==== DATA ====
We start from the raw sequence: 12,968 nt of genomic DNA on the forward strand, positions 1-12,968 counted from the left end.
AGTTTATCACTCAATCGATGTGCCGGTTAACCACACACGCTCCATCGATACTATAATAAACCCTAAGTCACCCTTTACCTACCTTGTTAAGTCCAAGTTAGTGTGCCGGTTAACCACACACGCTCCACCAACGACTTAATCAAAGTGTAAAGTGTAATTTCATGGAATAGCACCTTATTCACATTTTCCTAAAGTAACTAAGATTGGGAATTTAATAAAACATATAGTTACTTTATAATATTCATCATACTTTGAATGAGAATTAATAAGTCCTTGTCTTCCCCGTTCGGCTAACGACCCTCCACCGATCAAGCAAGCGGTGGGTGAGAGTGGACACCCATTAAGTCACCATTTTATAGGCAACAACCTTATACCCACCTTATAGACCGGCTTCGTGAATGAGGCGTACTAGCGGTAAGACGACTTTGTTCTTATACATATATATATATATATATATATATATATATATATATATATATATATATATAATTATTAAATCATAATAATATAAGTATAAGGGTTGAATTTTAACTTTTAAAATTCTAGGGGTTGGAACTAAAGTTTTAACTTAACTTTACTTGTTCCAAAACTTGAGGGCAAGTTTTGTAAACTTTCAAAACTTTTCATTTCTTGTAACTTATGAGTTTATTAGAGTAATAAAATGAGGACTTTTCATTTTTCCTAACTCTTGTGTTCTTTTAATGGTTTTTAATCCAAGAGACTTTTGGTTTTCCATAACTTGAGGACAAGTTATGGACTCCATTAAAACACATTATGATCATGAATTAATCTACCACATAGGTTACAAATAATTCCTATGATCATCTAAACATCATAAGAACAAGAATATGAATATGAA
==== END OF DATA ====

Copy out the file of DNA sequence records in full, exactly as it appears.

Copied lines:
We start from the raw sequence: 12,968 nt of genomic DNA on the forward strand, positions 1-12,968 counted from the left end.
AGTTTATCACTCAATCGATGTGCCGGTTAACCACACACGCTCCATCGATACTATAATAAACCCTAAGTCACCCTTTACCTACCTTGTTAAGTCCAAGTTAGTGTGCCGGTTAACCACACACGCTCCACCAACGACTTAATCAAAGTGTAAAGTGTAATTTCATGGAATAGCACCTTATTCACATTTTCCTAAAGTAACTAAGATTGGGAATTTAATAAAACATATAGTTACTTTATAATATTCATCATACTTTGAATGAGAATTAATAAGTCCTTGTCTTCCCCGTTCGGCTAACGACCCTCCACCGATCAAGCAAGCGGTGGGTGAGAGTGGACACCCATTAAGTCACCATTTTATAGGCAACAACCTTATACCCACCTTATAGACCGGCTTCGTGAATGAGGCGTACTAGCGGTAAGACGACTTTGTTCTTATACATATATATATATATATATATATATATATATATATATATATATATATATATAATTATTAAATCATAATAATATAAGTATAAGGGTTGAATTTTAACTTTTAAAATTCTAGGGGTTGGAACTAAAGTTTTAACTTAACTTTACTTGTTCCAAAACTTGAGGGCAAGTTTTGTAAACTTTCAAAACTTTTCATTTCTTGTAACTTATGAGTTTATTAGAGTAATAAAATGAGGACTTTTCATTTTTCCTAACTCTTGTGTTCTTTTAATGGTTTTTAATCCAAGAGACTTTTGGTTTTCCATAACTTGAGGACAAGTTATGGACTCCATTAAAACACATTATGATCATGAATTAATCTACCACATAGGTTACAAATAATTCCTATGATCATCTAAACATCATAAGAACAAGAATATGAATATGAA